BRUSSELS, April 12 (Reuters) - The EU must continue to hold out the prospect of membership for western Balkan states if efforts to resolve Kosovo's status are to succeed, the United Nations mediator for the disputed territory said on Wednesday.
Speaking after talks with European Commission President Jose Manuel Barroso and Enlargement Commissioner Olli Rehn, U.N. Special Representative Martti Ahtisaari played down suggestions that talks between Serbia and Kosovo he is brokering on the future of the breakaway Serbian province had run into trouble.
"Perhaps the most important support I can receive from the EU is that member states keep the European perspective in sight, not only for Kosovo, but also for Serbia and the rest of the Western Balkans," he told a joint news conference.
"That is an important incentive."
Negotiations on Kosovo's future in Vienna appeared to falter last week over demands for autonomy for the Serb minority within the majority Albanian territory.
The former Finnish president said such differences were nothing unusual at this stage of a negotiation. "I don't accept that there hasn't been overall progress in the talks," he said.
Diplomats say independence is almost inevitable for Kosovo, seven years after NATO drove out Serbian forces, leaving a virtually self-governing territory under U.N. control. Belgrade has refused to give up the idea of creating a Serb "entity" within Kosovo, something the United Nations has ruled out.
Ahtisaari said talks on practical issues, like municipal governance, preserving Kosovo's cultural and religious heritage and economic cooperation, would continue into May or June.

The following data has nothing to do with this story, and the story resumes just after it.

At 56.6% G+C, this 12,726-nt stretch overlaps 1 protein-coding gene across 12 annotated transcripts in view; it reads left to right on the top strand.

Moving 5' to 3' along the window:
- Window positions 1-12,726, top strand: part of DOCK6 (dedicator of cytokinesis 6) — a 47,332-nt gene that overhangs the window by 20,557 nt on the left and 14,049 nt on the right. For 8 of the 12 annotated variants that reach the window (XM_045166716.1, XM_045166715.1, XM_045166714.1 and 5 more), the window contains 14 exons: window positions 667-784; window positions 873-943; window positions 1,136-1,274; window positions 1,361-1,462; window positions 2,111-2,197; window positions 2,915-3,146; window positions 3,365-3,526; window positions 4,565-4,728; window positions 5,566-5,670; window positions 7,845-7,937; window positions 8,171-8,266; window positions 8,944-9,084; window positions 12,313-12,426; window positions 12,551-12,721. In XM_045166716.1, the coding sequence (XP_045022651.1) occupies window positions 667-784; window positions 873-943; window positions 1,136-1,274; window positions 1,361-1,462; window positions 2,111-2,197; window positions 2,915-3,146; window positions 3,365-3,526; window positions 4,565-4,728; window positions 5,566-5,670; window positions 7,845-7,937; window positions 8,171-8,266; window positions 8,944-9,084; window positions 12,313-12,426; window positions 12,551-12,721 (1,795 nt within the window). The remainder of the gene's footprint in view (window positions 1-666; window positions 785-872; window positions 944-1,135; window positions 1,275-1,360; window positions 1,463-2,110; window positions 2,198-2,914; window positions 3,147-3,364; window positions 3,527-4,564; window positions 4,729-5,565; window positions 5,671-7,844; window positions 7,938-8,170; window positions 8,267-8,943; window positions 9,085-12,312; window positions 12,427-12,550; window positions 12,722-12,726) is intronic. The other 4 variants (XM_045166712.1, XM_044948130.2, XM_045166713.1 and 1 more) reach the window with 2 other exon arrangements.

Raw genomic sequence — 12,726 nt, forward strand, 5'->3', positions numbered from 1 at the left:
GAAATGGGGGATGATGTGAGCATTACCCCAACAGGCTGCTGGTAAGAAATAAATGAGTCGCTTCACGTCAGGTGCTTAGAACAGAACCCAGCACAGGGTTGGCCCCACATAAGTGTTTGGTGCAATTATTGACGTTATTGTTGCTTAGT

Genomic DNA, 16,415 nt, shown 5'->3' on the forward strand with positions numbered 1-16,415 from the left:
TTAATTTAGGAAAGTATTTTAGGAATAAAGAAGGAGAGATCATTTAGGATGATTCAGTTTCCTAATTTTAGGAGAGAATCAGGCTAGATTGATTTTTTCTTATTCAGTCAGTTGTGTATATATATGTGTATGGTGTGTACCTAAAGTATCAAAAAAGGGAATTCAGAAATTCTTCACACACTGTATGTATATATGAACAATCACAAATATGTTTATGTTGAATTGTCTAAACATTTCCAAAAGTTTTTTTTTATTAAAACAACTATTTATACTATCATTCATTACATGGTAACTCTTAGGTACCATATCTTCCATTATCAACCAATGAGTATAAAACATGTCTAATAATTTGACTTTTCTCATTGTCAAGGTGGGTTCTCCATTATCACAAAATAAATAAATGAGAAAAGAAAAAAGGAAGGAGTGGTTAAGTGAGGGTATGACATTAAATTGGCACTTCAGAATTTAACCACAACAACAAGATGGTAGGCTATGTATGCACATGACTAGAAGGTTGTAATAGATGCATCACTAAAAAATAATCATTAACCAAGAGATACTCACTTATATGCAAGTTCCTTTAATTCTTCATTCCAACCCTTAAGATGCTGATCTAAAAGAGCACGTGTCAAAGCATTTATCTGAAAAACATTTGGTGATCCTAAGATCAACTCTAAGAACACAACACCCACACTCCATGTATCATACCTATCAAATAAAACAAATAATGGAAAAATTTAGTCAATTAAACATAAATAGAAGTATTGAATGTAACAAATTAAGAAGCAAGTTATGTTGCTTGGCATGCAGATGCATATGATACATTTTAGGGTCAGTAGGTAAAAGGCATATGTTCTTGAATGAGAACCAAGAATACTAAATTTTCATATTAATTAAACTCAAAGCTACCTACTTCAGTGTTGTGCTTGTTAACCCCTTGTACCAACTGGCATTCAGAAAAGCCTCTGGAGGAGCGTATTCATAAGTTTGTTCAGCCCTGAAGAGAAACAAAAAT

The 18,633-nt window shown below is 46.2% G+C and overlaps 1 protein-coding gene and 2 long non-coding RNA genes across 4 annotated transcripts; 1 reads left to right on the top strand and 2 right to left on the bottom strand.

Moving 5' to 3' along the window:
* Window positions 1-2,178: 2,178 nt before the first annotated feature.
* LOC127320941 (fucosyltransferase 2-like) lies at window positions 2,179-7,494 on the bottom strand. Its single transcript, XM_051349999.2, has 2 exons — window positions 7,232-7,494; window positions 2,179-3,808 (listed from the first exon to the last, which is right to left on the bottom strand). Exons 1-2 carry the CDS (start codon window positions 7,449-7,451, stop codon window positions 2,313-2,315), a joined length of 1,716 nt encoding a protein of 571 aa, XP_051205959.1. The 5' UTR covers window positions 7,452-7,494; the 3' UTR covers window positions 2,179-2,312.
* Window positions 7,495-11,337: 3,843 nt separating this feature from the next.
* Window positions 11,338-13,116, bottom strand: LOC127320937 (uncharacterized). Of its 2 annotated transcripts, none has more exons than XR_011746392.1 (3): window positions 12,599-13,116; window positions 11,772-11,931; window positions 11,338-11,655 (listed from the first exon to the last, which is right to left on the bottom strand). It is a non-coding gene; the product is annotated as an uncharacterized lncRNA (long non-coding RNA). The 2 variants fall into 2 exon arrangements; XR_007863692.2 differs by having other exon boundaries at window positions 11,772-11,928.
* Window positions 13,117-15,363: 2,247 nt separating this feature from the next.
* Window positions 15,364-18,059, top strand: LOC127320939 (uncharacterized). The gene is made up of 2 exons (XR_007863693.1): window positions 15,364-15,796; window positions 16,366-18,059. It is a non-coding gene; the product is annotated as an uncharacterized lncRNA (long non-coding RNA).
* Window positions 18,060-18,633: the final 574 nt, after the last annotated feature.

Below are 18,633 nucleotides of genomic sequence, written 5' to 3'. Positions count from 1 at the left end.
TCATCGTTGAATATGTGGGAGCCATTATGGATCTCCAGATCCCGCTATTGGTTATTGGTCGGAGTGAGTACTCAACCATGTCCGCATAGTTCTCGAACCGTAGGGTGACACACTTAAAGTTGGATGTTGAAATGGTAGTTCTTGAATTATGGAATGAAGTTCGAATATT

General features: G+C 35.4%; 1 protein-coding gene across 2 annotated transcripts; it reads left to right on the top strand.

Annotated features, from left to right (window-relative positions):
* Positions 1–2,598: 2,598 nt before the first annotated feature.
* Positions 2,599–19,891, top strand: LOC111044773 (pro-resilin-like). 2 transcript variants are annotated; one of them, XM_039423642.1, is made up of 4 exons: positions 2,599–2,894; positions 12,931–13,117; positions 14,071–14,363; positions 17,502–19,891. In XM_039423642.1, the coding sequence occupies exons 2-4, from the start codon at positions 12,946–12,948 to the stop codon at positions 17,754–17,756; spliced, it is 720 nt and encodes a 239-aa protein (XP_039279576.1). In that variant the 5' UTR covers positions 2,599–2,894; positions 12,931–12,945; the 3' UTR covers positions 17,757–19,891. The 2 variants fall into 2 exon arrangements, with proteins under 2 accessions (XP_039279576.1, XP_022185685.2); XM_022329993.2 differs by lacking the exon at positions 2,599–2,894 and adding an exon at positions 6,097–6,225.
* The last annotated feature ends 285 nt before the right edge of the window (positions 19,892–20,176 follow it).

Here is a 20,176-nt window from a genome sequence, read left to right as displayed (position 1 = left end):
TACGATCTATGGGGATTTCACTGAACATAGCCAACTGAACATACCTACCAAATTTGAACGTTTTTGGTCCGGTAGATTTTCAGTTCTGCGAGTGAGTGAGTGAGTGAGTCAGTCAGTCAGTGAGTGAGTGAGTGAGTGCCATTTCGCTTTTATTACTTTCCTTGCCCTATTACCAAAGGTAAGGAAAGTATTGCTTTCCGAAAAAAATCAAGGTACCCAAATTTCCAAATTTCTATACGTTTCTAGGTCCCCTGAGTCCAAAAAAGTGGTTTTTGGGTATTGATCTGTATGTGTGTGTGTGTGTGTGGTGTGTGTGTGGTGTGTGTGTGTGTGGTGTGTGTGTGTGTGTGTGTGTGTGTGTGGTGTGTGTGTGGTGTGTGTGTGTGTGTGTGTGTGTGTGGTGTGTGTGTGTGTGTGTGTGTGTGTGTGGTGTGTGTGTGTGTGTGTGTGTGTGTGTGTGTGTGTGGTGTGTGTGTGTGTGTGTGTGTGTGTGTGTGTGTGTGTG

He would then hold discussions with U.N. Secretary-General Kofi Annan and the Security Council, after which the most sensitive issue of the future status of Kosovo would have to be negotiated between Serbia and Kosovo Albanians.
Barroso and Rehn backed his approach. "If Europeans really want President Ahtisaari to succeed in bringing a sustainable settlement in Kosovo ... then let's stick to the European perspective and not wobble on this issue," Rehn said.
Barroso said the EU executive believed it was time for all parties involved to make "serious compromises".
While there was some discussion among member states as to how far EU enlargement should go, he noted they had unanimously agreed to give candidate status to the Former Yugoslav Republic of Macedonia last December.
Barroso said more should be done to tell ordinary people in the Balkans they had a European future.
He would not be drawn on independence for Kosovo, which Britain and the United States have said is almost inevitable.
The Commission chief said the EU sought "a democratic, stable, truly multi-ethnic Kosovo", but added: "We are not anticipating the outcome of those talks."
Whatever the decision on status, Ahtisaari said, it was crucial to ensure a safe future for minorities now, and not postpone the protection of minority rights until final status was agreed.
He rejected Belgrade's call for the two issues to be discussed in parallel and urged Serbia to reconsider its call for Kosovo Serbs to sever links with Pristina.
"It's a very old and worn slogan that you need two to tango. It's miserable to dance the tango all alone," he said.